Although larger average values of biomass exist for some months of the year, again, no seasonality is readily apparent in biomass. The peak observed in January is due mainly to the captures of many juveniles of A. tricolor and E. argenteus and of adults of S. rastrifer and E. argenteus. The significantly greater average in March is the result, mainly, of captures of juveniles of A. surinamensis, C. nobilis and G. genidens and of adults of S. rastrifer. The increase in the biomass in November was caused by the presence in of large aggregates of juveniles of A. tricolor and adults of A. surinamensis, E. argenteus and S. rastrifer. Despite the absence of a seasonal tendency, the total weight of captures was greater in the tidal flat in the summer, autumn and part of winter, due to the presence of juveniles, in some cases of larger species and of adults.

Species richness showed tendency to increase between the spring and summer, followed by a decreasing over the subsequent months. On average, richness was greatest in summer, autumn and part of winter, a pattern also observed in other tidal flat of Paranaguá Bay (Vendel et al., 2003). Greater species richness in summer and autumn and lower in winter and spring, were also observed in other study of fish communitie of south Brazil (Monteiro-Neto et al., 1990). Besides the small differences in the number of captured species, with the exception of the high in January and low in June, July, August and September, the large aggregates of some species captured throughout the year contributed to these tendencies. The relationship between the number of captured fish and the number of species, evident in September, does not seem to occur in most months, especially because, the differences in abundance were due mainly to captures of many individuals of few species. Although the capture of individuals and species was much greater in January than in other months, an important part of the species richness is caused by the number of occasional (rare) species.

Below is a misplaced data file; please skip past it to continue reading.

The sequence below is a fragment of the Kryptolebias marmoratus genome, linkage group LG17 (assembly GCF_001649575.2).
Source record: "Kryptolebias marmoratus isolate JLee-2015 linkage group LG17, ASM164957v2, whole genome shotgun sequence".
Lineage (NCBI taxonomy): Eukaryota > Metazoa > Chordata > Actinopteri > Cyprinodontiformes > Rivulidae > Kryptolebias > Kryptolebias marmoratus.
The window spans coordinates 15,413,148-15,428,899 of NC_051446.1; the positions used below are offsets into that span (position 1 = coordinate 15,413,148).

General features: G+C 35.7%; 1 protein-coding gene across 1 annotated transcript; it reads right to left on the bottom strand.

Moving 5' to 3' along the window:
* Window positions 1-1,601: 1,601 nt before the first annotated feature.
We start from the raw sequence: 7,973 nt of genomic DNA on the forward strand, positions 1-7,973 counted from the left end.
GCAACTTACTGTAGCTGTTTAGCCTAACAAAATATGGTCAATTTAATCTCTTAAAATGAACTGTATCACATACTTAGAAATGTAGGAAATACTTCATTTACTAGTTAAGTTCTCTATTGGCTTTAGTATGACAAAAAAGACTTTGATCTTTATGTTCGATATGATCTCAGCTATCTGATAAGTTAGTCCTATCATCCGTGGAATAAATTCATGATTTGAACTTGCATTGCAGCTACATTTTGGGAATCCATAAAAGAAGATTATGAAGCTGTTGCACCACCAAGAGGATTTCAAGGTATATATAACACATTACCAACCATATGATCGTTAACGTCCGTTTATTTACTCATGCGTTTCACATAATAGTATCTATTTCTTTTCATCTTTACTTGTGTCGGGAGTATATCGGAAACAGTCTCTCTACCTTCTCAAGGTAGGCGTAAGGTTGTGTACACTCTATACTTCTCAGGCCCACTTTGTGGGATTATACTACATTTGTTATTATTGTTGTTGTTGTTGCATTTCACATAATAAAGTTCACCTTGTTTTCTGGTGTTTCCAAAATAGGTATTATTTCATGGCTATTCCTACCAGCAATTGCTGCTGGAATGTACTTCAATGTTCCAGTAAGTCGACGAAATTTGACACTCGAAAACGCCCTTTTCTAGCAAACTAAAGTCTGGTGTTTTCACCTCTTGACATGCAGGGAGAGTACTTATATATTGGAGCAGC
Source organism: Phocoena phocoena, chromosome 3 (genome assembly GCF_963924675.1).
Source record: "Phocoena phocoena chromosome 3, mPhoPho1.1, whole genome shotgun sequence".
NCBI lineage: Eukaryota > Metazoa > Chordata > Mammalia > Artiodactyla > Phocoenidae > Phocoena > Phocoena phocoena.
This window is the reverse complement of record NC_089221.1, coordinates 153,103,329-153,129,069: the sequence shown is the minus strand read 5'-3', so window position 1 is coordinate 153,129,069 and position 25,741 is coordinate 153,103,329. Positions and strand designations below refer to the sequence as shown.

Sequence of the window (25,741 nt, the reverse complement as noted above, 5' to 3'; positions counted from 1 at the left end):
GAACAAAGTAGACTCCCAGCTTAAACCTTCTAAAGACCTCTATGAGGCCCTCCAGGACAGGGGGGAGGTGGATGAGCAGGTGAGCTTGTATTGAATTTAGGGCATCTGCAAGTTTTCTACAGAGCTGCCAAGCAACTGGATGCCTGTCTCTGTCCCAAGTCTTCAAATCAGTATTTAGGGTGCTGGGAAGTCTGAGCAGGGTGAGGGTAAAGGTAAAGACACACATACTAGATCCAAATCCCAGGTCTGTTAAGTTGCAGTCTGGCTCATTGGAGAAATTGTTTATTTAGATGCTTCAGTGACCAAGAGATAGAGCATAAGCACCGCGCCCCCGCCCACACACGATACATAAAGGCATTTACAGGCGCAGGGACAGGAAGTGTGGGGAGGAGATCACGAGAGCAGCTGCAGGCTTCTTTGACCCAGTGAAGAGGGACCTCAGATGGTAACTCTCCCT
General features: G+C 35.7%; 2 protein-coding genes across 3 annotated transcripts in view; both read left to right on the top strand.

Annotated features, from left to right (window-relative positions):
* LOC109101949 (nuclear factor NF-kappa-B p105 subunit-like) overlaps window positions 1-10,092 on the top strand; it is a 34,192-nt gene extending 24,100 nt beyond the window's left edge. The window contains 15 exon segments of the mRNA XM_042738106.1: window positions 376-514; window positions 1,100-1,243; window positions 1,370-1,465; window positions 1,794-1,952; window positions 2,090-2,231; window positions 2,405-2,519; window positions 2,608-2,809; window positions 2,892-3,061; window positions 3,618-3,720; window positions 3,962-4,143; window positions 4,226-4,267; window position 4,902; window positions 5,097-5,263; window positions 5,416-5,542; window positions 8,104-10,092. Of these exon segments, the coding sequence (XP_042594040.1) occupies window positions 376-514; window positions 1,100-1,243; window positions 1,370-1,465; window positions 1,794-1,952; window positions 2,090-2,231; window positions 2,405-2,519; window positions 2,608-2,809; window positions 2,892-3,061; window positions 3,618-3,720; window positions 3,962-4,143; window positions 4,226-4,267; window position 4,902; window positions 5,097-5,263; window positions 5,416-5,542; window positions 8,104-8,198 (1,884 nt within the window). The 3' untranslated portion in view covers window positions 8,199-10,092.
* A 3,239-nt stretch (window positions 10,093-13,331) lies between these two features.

The Shannon-Wiener diversity index is sensitive to the occurrence of rare species (Peet, 1974). The occurrence of rare (occasional) species followed a seasonal tendency in the tidal flat, but fluctuated widely within seasons, and the same was observed for the species diversity in number and weight. Moreover, diversity reflected the dominance both in number and in weight of a few species. This dominance fluctuated widely within the season, also contributing to the lack of significant seasonal differences. Although the Pielou evenness index is a biased estimator of heterogeneity (by overestimating- Peet, 1974) , again the lack of significant differences among the seasons, reflects the dominance of a few species throughout most of the study period.

Although the groups of selected species are not strongly influenced by seasonality, they are relatively similar to the classification outline proposed by Tyler (1971) for Atlantic coastal communities. According to Tyler's classification, the Atlantic coastal communities of the United States can be divided into regular components (residents) and periodic components (transients). The periodic components can be winter seasonal, summer seasonal or occasional. In this study the assemblage had regular (groups A, B, C and E) and periodic (group D and the species that did not aggregate) components.

It is difficult to identify the most important environmental factors that influence the ichthyofauna in tropical estuaries, which probably include biotic factors such as availability of prey, competitors, and predators, as well as abiotic factors (Allen, 1982). Biotic interactions are important in estuarine systems, however their general influence on the fish assemblages are probably hidden by great fluctuations in the physical environment (Allen, 1982). The negative correlation between wave period and salinity with abundance, biomass and number of species, and the positive correlation between water temperature, salinity and wind intensity with abundance, biomass and number of species, indicate the probable importance of these factors in the structuring of the fish assemblage in the tidal flat. In the area, the greatest abundance, biomass and species diversities occurred partly in the periods with higher temperatures, lower salinities, lower wind intensity and lower wave frequencies.



Allen, L. G. 1982. Seasonal abundance, composition, and productivity of the littoral fish assemblage in upper Newport Bay, California. Fish. Bull., 80(4):769-790.         [ Links ]

Bennett, B. A. A. 1989. Comparison of the fish communities in nearby permanently open, seasonally open and normally closed estuaries in the south - western cape, South Africa. S. Afr. J. Mar., 8:43-55.         [ Links ]